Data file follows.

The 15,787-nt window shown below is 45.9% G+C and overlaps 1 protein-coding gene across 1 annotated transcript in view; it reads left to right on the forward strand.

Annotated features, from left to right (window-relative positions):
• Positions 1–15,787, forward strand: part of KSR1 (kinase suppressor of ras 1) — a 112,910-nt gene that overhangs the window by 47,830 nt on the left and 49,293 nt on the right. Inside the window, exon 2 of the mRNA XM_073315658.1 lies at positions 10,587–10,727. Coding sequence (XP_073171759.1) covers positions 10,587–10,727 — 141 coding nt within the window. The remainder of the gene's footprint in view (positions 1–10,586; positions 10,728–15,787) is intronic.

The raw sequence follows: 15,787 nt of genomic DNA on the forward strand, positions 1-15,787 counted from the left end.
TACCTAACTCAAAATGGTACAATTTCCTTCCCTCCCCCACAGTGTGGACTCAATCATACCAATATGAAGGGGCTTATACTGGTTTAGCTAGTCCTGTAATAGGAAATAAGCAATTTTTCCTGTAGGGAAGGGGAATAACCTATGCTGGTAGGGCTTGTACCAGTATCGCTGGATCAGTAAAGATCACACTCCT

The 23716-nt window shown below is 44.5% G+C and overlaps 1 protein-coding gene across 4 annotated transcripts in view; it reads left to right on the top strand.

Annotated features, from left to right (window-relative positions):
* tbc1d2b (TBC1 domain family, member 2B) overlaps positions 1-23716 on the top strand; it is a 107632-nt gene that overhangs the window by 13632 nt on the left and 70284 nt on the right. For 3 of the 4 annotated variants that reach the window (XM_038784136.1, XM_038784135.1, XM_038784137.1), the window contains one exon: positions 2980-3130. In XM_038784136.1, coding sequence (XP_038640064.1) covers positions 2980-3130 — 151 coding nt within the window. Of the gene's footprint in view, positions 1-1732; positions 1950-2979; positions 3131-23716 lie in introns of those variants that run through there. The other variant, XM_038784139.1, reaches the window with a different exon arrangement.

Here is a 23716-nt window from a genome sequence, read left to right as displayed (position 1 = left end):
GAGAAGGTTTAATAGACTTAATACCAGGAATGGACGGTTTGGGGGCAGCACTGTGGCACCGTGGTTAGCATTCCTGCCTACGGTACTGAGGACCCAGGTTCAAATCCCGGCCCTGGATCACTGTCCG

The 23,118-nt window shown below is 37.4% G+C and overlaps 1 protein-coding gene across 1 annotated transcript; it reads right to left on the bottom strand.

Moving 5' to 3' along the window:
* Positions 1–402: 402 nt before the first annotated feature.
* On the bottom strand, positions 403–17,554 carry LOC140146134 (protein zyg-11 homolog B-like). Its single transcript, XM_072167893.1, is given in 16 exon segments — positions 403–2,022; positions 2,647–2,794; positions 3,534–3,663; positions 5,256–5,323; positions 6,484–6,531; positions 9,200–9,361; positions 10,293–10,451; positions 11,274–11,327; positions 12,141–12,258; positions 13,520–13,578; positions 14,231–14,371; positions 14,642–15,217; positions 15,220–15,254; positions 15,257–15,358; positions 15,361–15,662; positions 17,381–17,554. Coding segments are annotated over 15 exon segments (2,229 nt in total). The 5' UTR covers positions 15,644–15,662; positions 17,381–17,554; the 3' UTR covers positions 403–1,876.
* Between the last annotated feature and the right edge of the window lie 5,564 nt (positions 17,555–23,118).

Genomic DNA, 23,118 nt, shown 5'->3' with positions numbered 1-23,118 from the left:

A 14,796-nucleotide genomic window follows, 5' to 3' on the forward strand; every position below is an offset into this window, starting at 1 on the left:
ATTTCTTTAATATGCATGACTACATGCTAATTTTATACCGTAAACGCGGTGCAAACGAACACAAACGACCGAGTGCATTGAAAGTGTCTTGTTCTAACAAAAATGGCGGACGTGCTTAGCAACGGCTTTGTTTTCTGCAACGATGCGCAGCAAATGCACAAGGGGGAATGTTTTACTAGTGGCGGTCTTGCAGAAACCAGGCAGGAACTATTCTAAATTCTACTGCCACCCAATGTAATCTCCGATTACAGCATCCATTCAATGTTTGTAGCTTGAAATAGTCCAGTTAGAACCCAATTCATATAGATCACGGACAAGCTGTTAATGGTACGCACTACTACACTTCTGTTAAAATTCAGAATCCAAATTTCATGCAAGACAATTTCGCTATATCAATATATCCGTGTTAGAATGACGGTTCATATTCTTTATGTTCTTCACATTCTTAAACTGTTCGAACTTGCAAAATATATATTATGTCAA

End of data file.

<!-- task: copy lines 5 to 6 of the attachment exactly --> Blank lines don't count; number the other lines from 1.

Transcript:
TACCTAACTCAAAATGGTACAATTTCCTTCCCTCCCCCACAGTGTGGACTCAATCATACCAATATGAAGGGGCTTATACTGGTTTAGCTAGTCCTGTAATAGGAAATAAGCAATTTTTCCTGTAGGGAAGGGGAATAACCTATGCTGGTAGGGCTTGTACCAGTATCGCTGGATCAGTAAAGATCACACTCCT

The 23716-nt window shown below is 44.5% G+C and overlaps 1 protein-coding gene across 4 annotated transcripts in view; it reads left to right on the top strand.